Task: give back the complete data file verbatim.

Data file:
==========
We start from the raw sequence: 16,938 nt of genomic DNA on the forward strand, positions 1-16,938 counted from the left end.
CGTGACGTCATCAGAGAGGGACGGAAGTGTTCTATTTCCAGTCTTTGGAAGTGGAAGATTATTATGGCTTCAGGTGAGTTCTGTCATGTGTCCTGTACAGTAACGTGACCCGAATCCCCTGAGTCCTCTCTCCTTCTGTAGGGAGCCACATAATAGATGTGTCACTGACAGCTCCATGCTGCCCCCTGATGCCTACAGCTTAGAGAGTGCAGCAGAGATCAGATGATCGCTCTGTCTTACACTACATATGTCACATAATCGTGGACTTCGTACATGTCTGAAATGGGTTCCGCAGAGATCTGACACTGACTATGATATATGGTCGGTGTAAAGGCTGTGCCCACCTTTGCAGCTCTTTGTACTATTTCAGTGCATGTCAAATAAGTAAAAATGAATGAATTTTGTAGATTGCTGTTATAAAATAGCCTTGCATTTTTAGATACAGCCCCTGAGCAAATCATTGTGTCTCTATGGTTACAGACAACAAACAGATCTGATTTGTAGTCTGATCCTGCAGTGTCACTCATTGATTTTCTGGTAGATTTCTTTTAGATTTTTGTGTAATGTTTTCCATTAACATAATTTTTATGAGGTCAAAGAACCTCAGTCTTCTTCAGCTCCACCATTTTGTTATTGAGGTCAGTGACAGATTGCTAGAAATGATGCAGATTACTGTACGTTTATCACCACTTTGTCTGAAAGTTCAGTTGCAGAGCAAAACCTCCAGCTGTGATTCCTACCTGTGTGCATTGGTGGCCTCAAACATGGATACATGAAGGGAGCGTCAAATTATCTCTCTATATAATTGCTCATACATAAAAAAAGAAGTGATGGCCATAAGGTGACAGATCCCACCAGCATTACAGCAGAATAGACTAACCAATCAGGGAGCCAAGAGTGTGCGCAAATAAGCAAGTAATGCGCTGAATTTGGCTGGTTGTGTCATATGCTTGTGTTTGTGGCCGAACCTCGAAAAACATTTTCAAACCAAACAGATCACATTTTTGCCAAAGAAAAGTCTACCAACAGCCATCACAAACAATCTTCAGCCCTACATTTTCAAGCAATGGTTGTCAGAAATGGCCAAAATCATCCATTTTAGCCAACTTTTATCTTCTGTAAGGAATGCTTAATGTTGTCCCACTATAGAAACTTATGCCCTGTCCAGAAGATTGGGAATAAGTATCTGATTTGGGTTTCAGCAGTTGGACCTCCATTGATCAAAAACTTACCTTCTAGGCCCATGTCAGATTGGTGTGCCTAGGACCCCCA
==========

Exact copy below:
We start from the raw sequence: 16,938 nt of genomic DNA on the forward strand, positions 1-16,938 counted from the left end.
CGTGACGTCATCAGAGAGGGACGGAAGTGTTCTATTTCCAGTCTTTGGAAGTGGAAGATTATTATGGCTTCAGGTGAGTTCTGTCATGTGTCCTGTACAGTAACGTGACCCGAATCCCCTGAGTCCTCTCTCCTTCTGTAGGGAGCCACATAATAGATGTGTCACTGACAGCTCCATGCTGCCCCCTGATGCCTACAGCTTAGAGAGTGCAGCAGAGATCAGATGATCGCTCTGTCTTACACTACATATGTCACATAATCGTGGACTTCGTACATGTCTGAAATGGGTTCCGCAGAGATCTGACACTGACTATGATATATGGTCGGTGTAAAGGCTGTGCCCACCTTTGCAGCTCTTTGTACTATTTCAGTGCATGTCAAATAAGTAAAAATGAATGAATTTTGTAGATTGCTGTTATAAAATAGCCTTGCATTTTTAGATACAGCCCCTGAGCAAATCATTGTGTCTCTATGGTTACAGACAACAAACAGATCTGATTTGTAGTCTGATCCTGCAGTGTCACTCATTGATTTTCTGGTAGATTTCTTTTAGATTTTTGTGTAATGTTTTCCATTAACATAATTTTTATGAGGTCAAAGAACCTCAGTCTTCTTCAGCTCCACCATTTTGTTATTGAGGTCAGTGACAGATTGCTAGAAATGATGCAGATTACTGTACGTTTATCACCACTTTGTCTGAAAGTTCAGTTGCAGAGCAAAACCTCCAGCTGTGATTCCTACCTGTGTGCATTGGTGGCCTCAAACATGGATACATGAAGGGAGCGTCAAATTATCTCTCTATATAATTGCTCATACATAAAAAAAGAAGTGATGGCCATAAGGTGACAGATCCCACCAGCATTACAGCAGAATAGACTAACCAATCAGGGAGCCAAGAGTGTGCGCAAATAAGCAAGTAATGCGCTGAATTTGGCTGGTTGTGTCATATGCTTGTGTTTGTGGCCGAACCTCGAAAAACATTTTCAAACCAAACAGATCACATTTTTGCCAAAGAAAAGTCTACCAACAGCCATCACAAACAATCTTCAGCCCTACATTTTCAAGCAATGGTTGTCAGAAATGGCCAAAATCATCCATTTTAGCCAACTTTTATCTTCTGTAAGGAATGCTTAATGTTGTCCCACTATAGAAACTTATGCCCTGTCCAGAAGATTGGGAATAAGTATCTGATTTGGGTTTCAGCAGTTGGACCTCCATTGATCAAAAACTTACCTTCTAGGCCCATGTCAGATTGGTGTGCCTAGGACCCCCA